I think the trend is clear: Nationalism. right-wing tendencies and euro-scepticism is on the rise and with it a sort of “fight for yourself” attitude. I think that’s all fairly undeniable.

There are two questions I would like to pose:

1) What can be done to counter that movement? It seems a fair number of people who would have voted centre-right are now voting left, simply because they’re frightened by a right-wing takeover or a cooperation. (Lefties would never work with right-wingers… right?)

2) Seeing the post in the context of the above letter: Do you think it’s true that we will only fight side by side if there are common enemies, as opposed to common goals? I can’t shake the horrible feeling that there might be something to it.

“Germany and Austria started WWI seeking European domination, historian says”

Sun Jun 16, 2013 4:39 pm by theyounghistorian77

The above title was from a Daily Telegraph headline to one of its recent articles concerning the causes of the outbreak of WW1 and I thought I may take a break from blogging chronologically about leading up to WW1 in order to focus on what I have seen.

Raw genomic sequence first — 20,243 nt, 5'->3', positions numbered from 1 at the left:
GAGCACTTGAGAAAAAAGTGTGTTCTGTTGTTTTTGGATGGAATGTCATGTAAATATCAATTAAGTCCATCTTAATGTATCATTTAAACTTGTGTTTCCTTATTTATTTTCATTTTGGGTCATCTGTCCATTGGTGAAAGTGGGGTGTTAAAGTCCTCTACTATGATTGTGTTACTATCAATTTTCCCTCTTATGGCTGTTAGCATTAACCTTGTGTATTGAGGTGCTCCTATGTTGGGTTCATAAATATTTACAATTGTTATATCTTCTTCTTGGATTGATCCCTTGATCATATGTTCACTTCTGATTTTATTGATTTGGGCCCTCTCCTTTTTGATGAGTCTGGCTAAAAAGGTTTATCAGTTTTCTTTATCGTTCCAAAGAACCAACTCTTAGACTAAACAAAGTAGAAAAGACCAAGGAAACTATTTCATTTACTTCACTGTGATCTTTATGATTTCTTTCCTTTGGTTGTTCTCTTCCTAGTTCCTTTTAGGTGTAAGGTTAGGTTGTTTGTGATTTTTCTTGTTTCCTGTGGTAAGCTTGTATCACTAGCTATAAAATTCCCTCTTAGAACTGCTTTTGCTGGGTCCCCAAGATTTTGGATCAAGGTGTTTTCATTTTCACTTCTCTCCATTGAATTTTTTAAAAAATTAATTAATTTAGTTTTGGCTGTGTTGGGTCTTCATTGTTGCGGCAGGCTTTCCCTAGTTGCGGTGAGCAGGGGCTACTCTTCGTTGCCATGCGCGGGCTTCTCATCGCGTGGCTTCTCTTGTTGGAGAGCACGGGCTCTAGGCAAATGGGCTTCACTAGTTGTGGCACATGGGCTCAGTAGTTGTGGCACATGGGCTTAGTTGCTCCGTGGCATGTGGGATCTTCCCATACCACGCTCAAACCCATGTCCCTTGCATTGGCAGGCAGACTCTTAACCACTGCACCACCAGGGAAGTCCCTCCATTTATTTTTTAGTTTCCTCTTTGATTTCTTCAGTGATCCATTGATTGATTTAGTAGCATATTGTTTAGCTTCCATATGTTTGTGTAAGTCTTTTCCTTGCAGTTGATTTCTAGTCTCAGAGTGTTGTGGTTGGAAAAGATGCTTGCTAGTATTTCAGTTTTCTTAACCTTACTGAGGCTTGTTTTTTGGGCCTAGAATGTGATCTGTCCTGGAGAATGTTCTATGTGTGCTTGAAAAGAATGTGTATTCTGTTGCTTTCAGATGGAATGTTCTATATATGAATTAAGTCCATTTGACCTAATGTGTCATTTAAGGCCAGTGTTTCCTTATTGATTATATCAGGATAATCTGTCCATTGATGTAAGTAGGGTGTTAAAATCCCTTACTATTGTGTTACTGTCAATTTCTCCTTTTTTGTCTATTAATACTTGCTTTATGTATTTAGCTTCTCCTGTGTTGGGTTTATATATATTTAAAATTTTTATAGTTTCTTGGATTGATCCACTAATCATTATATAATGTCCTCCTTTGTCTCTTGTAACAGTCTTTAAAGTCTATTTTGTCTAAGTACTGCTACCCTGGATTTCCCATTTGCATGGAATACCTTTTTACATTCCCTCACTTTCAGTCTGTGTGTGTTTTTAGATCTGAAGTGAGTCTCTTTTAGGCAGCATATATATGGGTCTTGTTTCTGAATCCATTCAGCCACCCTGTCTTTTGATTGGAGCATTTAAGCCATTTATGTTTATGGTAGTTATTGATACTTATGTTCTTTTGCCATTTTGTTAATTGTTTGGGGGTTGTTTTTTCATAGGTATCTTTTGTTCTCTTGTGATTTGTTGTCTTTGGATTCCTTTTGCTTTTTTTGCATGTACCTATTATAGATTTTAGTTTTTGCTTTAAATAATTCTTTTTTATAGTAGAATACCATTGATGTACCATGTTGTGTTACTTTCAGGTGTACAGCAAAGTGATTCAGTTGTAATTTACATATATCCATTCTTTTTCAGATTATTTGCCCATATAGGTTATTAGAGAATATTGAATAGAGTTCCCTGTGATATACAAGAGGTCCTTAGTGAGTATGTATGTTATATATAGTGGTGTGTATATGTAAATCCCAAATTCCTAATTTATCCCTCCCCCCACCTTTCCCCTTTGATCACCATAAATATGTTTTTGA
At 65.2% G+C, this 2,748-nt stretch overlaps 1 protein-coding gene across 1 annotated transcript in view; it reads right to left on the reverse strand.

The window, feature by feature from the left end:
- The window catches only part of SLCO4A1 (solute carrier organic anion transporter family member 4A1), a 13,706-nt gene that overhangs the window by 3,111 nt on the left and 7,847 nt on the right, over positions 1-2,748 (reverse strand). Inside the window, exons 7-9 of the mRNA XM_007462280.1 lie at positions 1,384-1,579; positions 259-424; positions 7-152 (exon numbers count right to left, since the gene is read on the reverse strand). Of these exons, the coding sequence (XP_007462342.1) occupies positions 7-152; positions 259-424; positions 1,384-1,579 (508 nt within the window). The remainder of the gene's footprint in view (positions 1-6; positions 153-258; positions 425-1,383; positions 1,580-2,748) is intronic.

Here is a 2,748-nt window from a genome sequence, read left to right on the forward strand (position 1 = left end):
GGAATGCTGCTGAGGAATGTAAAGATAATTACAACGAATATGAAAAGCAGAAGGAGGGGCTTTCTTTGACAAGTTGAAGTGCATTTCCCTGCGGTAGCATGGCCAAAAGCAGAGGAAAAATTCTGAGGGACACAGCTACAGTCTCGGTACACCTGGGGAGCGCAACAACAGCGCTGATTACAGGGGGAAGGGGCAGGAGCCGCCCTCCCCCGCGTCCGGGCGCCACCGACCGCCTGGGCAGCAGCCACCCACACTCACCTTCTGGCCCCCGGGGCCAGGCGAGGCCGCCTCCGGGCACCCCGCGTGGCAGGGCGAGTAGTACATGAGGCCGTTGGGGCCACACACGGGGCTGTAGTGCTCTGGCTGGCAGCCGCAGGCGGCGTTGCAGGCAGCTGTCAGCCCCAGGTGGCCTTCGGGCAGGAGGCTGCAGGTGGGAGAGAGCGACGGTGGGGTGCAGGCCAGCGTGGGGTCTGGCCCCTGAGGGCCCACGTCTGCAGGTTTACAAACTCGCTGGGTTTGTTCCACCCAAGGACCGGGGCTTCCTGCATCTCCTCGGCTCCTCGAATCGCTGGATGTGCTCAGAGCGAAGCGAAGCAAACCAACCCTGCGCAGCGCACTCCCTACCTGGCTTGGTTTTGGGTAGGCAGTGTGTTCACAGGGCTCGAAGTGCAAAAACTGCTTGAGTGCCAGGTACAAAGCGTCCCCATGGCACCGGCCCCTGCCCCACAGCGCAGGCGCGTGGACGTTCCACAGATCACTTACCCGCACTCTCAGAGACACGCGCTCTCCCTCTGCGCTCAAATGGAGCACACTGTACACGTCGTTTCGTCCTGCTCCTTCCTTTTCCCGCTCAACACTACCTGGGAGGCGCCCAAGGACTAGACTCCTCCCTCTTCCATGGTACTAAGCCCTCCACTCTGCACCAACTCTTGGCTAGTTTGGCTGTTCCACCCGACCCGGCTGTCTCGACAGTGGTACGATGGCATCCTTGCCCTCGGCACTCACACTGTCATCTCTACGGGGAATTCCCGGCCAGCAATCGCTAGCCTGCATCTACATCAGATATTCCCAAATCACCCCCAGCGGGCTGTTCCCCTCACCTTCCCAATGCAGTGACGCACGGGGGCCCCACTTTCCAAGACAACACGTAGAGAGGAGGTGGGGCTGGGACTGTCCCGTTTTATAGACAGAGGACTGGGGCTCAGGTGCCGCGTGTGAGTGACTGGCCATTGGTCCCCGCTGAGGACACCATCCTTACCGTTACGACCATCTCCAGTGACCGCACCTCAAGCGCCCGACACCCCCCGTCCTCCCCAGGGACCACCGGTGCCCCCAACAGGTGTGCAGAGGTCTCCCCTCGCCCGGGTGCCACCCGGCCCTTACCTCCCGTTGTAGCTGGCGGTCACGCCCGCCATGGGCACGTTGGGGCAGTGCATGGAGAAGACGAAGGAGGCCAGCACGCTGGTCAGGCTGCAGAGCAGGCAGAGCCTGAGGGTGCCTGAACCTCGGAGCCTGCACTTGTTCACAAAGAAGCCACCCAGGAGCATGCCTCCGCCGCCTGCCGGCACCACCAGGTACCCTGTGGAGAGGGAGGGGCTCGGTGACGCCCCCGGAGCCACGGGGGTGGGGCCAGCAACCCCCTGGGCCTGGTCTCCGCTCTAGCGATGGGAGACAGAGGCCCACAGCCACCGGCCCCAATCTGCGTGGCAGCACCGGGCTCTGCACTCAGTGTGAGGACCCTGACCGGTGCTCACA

If one wishes to discuss the causes, arguably one could stretch this to the Treaty of Berlin in 1878, which was designed to settle the so-called eastern question, i.e., what belongs to what within the context of the end of the Russian-Ottoman war of 1877–1878. Initially that question between Russia and the Ottoman had been resolved through the treaty of San-Stefano signed March 3 1878. That treaty ceded effective Ottoman control of the Northern Balkans and likewise allowed the Russians to increase their political influence upon the region, much to the chagrin of the great powers of the West, namely the British, who felt that an expansionist Russia could put her far-eastern colonies at risk and the Austria-Hungarian Empire who wanted to maintain their own diplomatic influence in the Balkans.

Whilst this treaty was designed to mitigate the effects of San-Stefano and in effect allow the Ottoman Empire to retain control of the Southern Balkans, crucially to my perspective, this treaty also allowed the region of Bosnia and Herzegovina to be occupied and administered by the Austria-Hungarian Empire through international mandate. In 1908 however, without any legal justification, the Austria-Hungarian Empire decided to annex Bosnia and Herzegovina, triggering the Bosnian crisis and a subsequent amendment to the treaty of Berlin in 1909, recognising the Austria-Hungarian Empire’s governance of the region. This amendment denied nationalists within Serbia their ambitions to build a full “greater Serbia”, i.e., want of a restoration of the lands that once belonged to Serbia during the middle ages before the nation was subsumed by the Ottoman Empire.